The Nikon S rangefinder of the 1950s and 1960s was a copy of the Contax IIa, with the same lens mount, and a few third-party manufacturers made Contax-mount lenses, but not many. On the whole Leica was more popular. Leica remains in business and still sells a 35mm film rangefinder camera, making Leica technically the winner of the 1930s rangefinder wars.

So, people of the 1930s, it was Leica. Leica won. Are you listening? Hello?

You can't talk to the past. What's the Kiev like? Annoying and slightly disappointing. Only slightly because my expectations were low. I'm not a camera collector. If a camera doesn't bring something to the table I sell it on. Each of the cameras I have kept does something well. My Mamiya twin-lens-reflex has lovely bokeh and makes me feel like a god because medium format film does that; my YashicaMat is easier to carry than my Mamiya; my Olympus OM-2n has a terrific viewfinder and never gets the exposure wrong; my Fuji S5 captures clouds without blowing them out, etc. The Yashica Electro I owned ages ago is conceptually similar to the Kiev but the viewfinder was a lot nicer and of course it had automatic exposure. The big problem with the Kiev for me in 2018 is this:

It's an Olympus XA. Half a century newer than the Kiev, so comparisons aren't fair, but neither is life. The XA has a smart little 35mm f/2.8 lens with aperture-priority autoexposure in a tiny body that fits into a pocket. It also has a surprisingly large viewfinder, and although the rangefinder base is minuscule I've never missed focus yet. Switching aperture is simple with the XA, awkward with the Kiev because you have to hold the lens still and find the aperture ring. The XA has less control than the Kiev but I'm willing to sacrifice a degree of control for immediacy and speed. Lens-wise the Jupiter-12 has more distortion and the corners never seem to sharpen up, but I'm wary of comparisons given that the Kiev and lens are very old and have never been serviced.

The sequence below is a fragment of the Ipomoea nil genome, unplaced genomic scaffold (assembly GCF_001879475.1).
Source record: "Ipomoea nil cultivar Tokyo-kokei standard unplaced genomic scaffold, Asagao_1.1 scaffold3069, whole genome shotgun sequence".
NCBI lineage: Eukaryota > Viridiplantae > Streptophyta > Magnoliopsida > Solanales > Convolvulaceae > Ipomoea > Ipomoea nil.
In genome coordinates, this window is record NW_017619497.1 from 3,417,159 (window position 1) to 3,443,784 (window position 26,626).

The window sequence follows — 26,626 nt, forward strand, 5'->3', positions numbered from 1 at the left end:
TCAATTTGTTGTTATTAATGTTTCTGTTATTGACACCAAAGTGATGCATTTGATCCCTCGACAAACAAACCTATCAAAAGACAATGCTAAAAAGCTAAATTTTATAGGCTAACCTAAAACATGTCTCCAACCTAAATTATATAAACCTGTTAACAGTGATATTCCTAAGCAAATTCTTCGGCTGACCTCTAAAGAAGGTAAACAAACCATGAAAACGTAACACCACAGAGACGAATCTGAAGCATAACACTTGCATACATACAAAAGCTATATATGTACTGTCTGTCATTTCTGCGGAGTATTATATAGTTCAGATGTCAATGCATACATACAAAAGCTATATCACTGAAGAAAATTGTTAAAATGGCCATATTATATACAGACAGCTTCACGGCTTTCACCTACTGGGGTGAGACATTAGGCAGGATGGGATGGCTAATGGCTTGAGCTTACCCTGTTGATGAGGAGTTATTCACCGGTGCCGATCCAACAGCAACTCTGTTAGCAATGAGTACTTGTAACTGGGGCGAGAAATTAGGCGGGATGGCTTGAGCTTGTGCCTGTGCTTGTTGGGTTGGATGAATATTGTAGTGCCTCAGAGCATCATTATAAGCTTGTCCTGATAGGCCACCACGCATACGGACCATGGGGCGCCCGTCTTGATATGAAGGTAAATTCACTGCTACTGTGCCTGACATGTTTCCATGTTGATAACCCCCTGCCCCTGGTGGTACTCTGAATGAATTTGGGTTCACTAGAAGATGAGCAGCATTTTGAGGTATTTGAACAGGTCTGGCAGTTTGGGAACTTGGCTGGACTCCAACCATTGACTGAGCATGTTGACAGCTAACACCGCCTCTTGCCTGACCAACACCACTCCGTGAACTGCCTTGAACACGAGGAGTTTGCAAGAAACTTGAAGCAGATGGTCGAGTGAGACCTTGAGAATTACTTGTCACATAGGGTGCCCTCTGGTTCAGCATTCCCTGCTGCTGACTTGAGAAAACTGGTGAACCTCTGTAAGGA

In comparison the Kiev is the size and weight of a small SLR, surprisingly noisy (not SLR noisy, but not XA quiet either), and of course manual everything. It's not dreadfully inconvenient to pop out a lightmeter now and again but it just adds one more thing to the list of things that get between the intention and the act of taking a picture. Of course in the 1930s the Contax probably wowed people, although from what I have read it was controversial even when it was new. It works better as a history lesson and mantlepiece ornament than an image-making tool.

The Jupiter 9 has several aperture blades. Fifteen aperture blades. The lens was also released for SLR mounts and is commonly available in a black-painted M42 version.

The Jupiter 9 is a big chunk of metal and glass. The Kiev is chrome-plated whereas the Jupiter lens is more nickel-y, which is why it has a slightly warmer colour.

Ergonomically the Kiev is a mixed bag. The single-knob shutter speed/wind-on/shutter-cock control is pretty good, and although it takes ages to rewind the film at least the rewind knob isn't painful. The in-body focusing wheel has a lock at the infinity mark, which kept catching me out - you have to push down the little tab to unlock it - and the rangefinder window is positioned precisely where your fingers hold the camera, so you have to adopt the famous "Contax hold" in order to clear the window. The viewfinder is fairly dim, but perhaps it was lovely when it was new.